The buy-to-let market will slow down next year due to a series of tax changes, accountancy giant KPMG has said.
The changes, including a three per cent hike to stamp duty on buy-to-let homes, to be introduced in April, will put off buyers.
KPMG's Dermot Kallinan said: "It will be interesting to see whether buy-to-let investors opt to keep property portfolios or sell up ahead of the further changes coming in to force."
"While a number of the tax changes have been highlighted as major revenue raisers for the government, the thinking behind them is also to deter some from investing [in] property, in order to leave more opportunities for owner-occupiers to get onto the housing ladder," he added.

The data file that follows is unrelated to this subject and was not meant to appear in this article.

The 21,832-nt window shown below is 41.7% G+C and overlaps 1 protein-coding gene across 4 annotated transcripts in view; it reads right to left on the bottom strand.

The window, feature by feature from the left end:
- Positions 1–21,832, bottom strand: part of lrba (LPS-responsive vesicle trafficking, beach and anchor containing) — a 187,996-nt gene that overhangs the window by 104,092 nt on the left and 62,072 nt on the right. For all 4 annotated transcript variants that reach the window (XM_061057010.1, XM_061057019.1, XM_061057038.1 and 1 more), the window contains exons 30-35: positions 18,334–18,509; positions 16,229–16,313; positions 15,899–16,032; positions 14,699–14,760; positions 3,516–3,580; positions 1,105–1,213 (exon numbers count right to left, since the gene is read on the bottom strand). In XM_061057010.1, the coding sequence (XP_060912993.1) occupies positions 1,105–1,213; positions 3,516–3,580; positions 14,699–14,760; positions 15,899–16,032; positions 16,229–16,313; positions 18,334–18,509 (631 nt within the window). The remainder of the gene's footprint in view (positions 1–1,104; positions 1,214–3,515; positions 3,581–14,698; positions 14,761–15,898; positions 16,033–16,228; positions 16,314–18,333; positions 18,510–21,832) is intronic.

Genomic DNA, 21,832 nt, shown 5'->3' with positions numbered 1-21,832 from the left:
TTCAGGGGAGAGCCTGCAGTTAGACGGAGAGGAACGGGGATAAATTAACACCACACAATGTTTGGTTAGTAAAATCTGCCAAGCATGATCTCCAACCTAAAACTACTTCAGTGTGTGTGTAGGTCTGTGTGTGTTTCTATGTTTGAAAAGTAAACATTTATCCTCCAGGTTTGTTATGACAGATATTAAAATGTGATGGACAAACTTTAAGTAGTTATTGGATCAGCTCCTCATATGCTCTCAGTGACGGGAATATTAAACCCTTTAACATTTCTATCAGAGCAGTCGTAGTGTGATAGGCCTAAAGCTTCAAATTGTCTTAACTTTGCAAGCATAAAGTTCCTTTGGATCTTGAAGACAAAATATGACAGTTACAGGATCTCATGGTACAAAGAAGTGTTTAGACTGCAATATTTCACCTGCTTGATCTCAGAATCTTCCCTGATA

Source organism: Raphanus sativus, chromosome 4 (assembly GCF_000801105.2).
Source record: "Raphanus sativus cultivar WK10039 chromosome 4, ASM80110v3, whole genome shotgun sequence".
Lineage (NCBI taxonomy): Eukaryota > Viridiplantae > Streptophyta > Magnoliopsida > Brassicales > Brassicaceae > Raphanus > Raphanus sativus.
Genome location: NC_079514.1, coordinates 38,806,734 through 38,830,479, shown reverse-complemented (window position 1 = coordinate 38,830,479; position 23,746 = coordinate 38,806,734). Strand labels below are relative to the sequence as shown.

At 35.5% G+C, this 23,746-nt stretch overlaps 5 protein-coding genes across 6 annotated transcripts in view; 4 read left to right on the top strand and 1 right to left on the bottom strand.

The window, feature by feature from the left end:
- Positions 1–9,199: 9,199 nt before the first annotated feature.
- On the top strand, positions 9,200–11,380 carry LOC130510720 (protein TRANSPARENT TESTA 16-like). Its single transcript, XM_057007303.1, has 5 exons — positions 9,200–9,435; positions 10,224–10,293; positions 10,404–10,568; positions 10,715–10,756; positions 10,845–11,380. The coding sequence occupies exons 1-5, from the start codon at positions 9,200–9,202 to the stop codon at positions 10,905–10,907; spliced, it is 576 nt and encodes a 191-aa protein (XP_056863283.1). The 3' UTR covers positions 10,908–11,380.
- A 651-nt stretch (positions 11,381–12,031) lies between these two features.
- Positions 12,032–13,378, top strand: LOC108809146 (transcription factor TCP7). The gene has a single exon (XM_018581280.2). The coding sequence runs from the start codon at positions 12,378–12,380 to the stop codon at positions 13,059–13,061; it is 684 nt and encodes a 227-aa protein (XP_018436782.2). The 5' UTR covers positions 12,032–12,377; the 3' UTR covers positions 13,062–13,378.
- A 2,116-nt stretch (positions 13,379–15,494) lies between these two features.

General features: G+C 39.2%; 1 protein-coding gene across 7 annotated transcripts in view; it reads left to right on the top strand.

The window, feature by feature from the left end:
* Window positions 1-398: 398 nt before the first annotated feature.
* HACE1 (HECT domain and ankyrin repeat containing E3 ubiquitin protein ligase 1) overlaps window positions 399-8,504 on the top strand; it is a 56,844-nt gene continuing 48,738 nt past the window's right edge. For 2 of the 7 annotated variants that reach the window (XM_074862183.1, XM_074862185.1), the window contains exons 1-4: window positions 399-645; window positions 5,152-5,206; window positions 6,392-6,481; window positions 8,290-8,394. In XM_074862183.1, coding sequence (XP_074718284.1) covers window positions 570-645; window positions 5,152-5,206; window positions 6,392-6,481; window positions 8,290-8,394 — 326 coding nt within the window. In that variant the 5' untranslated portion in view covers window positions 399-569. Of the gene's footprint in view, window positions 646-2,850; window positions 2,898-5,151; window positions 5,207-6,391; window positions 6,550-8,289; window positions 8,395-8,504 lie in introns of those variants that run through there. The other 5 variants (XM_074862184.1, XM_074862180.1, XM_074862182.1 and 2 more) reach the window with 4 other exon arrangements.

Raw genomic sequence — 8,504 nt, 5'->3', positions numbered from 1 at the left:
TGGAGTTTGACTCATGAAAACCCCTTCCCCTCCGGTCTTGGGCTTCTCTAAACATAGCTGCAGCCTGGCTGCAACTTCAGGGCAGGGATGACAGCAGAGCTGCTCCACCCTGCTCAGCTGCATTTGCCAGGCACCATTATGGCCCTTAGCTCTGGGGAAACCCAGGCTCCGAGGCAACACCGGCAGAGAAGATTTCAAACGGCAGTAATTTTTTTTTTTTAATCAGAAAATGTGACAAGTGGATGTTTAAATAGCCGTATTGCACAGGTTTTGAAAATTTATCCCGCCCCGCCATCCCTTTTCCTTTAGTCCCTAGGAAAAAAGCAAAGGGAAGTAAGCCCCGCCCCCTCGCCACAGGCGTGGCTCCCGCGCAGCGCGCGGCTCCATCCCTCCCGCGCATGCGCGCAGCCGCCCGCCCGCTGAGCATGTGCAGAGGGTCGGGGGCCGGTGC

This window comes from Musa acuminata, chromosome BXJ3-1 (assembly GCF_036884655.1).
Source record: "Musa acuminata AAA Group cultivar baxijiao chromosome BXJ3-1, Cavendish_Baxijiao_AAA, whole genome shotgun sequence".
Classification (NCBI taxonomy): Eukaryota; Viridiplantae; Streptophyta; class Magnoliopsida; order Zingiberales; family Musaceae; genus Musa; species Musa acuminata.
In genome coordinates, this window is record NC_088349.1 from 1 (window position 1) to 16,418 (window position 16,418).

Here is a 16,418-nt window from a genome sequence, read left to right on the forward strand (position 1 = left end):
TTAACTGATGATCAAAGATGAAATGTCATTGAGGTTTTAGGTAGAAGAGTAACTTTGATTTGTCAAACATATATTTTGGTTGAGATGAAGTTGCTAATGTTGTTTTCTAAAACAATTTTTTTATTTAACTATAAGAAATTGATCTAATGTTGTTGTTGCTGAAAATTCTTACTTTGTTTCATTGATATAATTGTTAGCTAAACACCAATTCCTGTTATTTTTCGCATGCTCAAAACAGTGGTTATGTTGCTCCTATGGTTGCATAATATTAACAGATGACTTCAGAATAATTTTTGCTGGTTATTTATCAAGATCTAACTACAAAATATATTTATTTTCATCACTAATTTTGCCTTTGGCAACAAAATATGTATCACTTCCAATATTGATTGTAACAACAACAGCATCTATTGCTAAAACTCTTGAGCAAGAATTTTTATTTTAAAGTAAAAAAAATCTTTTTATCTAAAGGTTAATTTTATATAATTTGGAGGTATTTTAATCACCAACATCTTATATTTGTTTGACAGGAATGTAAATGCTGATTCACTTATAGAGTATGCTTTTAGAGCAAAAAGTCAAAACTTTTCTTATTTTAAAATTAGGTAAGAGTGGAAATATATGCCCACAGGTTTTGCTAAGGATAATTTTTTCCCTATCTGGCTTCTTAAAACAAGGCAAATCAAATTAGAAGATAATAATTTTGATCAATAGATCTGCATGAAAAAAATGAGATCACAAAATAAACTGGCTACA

Research released earlier this month showed chancellor George Osborne's hike to stamp duty on buy-to-let properties could cost landlords the equivalent of 11 months' income.
This itself came after the Bank of England highlighted risks "arising from rapid growth in buy-to-let mortgage lending", after the market for buy-to-let mortgages increased 10 per cent in the first nine months of the year.
The warning from KPMG came after what many in the industry view as an assault, following a series of policies from the government.
First came the removal of mortgage interest relief for landlords on all but the basic rate of income tax, then the extra three per cent on stamp duty, before which have been accused of criminalising landlords for not acting as immigration officers, and the end of many of the schemes put in place to improve the energy efficiency of rental housing.